Scrying is a practice known across many cultures, and is the practice of looking into a suitable medium in the hope of detecting significant messages or visions. Here a basic ritual outline will be provided, to which you may add particular prayers, evocations or barbarous words of power to where appropriate.
- Janus Pater, who is invoked before almost all sacrifices because it is He who opens the door to the Gods.
- Hestia, who is thought to preside over the sacred fire just as she presides over the sacred hearth
- The Great Mother, the Goddess of theurgy.
Alternatively, you can scry to Apollo.
Gather what is needed
- If doing a hydromancy, you will need a shallow silvery bowl that is very clean and brightly polished.
- If doing pyromancy, you need an oil lamp or a candle. (Especially good if Hestia is the gateway deity.)
- If using a candle, brown or black is best. You’ll also need a comfortable seat.
Purify yourself and the space you’re working in with khernips.
Make sure the only things on the working table are the incense and the scrying object (in front of an eikon or animated statue if one is being used.)
Step 1: Incense
Make an incense offering to the deity of whom you wish to have a vision, asking them a specific question.
Step 2: Dim the lights
Dim the lights.
- If performing pyromancy, this is so the flame is the brightest thing that’s in the room
- If performing hydromancy, until you can only just make out your reflection faintly in the water
Step 3: Stare
- Inhale for a count of four
- Hold for a count of four
- Exhale for a count of four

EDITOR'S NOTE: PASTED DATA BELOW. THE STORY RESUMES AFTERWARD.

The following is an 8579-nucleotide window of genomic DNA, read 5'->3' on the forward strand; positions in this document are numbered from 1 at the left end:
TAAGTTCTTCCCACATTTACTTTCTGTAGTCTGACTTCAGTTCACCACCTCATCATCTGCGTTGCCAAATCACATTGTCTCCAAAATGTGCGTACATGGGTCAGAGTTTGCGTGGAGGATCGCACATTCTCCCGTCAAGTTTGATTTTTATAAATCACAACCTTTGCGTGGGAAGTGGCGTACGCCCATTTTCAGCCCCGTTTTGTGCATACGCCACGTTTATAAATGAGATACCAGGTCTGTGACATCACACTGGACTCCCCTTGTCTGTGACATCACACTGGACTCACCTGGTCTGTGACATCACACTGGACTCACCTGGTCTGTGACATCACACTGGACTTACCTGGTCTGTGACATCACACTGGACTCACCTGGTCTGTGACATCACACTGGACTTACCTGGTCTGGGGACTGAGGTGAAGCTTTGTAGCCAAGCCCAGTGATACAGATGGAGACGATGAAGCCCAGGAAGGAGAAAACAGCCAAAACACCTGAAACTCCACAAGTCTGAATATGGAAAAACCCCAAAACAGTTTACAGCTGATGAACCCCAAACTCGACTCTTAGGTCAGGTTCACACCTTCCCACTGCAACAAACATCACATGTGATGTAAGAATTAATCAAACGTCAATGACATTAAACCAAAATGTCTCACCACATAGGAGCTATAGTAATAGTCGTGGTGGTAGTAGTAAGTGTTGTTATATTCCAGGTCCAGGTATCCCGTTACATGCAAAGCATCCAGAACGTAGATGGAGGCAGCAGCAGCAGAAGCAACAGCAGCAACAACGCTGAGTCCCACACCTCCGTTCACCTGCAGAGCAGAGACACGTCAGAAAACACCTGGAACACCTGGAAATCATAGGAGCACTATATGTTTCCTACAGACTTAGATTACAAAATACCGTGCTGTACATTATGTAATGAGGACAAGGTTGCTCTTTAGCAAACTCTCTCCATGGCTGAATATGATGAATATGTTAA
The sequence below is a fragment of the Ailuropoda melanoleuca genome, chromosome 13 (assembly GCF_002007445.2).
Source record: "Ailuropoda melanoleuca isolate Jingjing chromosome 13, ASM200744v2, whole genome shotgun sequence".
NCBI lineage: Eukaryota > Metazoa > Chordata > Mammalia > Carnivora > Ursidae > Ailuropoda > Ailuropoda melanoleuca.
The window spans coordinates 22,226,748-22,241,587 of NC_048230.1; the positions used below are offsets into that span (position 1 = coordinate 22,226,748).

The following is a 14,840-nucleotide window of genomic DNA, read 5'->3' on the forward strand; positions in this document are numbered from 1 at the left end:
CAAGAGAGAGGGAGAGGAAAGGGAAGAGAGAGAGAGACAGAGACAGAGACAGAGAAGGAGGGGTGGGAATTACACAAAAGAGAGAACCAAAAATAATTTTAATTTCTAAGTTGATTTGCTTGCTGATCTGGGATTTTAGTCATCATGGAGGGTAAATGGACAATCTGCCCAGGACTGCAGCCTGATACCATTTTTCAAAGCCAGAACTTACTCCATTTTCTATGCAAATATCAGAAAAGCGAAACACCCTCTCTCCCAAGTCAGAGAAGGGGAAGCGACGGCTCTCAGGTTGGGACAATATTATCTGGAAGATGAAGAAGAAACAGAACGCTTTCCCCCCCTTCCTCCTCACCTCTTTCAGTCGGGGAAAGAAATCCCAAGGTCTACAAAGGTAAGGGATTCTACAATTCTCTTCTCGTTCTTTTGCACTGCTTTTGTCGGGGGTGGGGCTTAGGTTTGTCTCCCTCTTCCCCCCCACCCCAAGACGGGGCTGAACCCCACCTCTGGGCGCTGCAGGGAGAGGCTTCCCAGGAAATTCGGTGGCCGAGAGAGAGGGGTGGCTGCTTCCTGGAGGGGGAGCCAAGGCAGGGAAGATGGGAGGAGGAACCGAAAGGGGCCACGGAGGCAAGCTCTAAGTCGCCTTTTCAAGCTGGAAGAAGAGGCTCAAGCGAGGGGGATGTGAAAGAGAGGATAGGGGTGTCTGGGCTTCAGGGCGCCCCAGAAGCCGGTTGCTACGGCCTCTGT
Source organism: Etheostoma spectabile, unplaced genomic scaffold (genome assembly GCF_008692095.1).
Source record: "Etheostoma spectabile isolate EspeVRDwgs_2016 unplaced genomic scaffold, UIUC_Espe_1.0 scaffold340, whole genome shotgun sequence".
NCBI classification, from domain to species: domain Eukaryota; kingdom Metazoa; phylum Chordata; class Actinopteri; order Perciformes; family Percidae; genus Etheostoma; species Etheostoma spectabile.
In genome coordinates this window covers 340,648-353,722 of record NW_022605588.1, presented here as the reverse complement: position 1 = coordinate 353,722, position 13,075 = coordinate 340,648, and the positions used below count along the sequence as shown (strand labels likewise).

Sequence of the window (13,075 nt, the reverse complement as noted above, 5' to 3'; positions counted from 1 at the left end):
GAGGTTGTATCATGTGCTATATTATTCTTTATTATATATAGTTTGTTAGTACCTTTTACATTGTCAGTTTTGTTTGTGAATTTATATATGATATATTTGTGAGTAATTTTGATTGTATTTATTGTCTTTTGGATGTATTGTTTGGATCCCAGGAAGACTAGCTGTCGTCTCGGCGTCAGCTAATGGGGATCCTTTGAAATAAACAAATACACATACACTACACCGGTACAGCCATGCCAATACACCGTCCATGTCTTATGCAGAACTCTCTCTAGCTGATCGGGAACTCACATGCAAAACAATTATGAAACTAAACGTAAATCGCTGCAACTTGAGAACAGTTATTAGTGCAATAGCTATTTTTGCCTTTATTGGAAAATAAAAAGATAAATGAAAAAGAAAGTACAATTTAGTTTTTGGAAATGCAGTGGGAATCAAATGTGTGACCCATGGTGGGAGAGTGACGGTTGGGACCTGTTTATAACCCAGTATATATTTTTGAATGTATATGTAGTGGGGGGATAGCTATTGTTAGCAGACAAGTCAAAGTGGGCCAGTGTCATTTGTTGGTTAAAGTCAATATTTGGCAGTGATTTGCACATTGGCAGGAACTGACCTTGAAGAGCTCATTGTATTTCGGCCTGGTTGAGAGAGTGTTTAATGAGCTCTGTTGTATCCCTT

- Hold for a count of four
Step 4: Preparing for Visions
While you stare at the object of focus, you’ll potentially experience optical effects, including distortion and areas of your vision blanking. These aren’t visions, however they indicate that you are readying to experience them.
Step 5: Vision
You may, at first, experience visions in your imagination, and discern that they’re internal. However, the further one works with scrying, the further that these visions will externalize. Either way, if the vision ultimately delivers useful information, it doesn’t matter if the vision is in your mind or outside it.
Step 6: Further Perceptions
Furthermore, be ready to receive perceptions through other senses, including smell, hearing, and potentially your kinesthetic sense.
Step 7: Offer gratitude & end the ceremony
When finished, give thanks to the deity you have called, and then end the ritual as you would any other. It’s helpful to do do something mundane following this ritual so you don’t feel fatigued.
Dervenis, Kostas. Oracle bones divination: the Greek I Ching. Rochester, VT: Destiny Books, 2014.
Dunn, Patrick. The practical art of divine magic: contemporary & ancient techniques of Theurgy. Woodbury, MN: Llewellyn Worldwide, Ltd, 2015.
Opsopaus, John. The oracles of Apollo: practical ancient Greek divination for today. Woodbury: Llewellyn Worldwide, Ltd, 2017.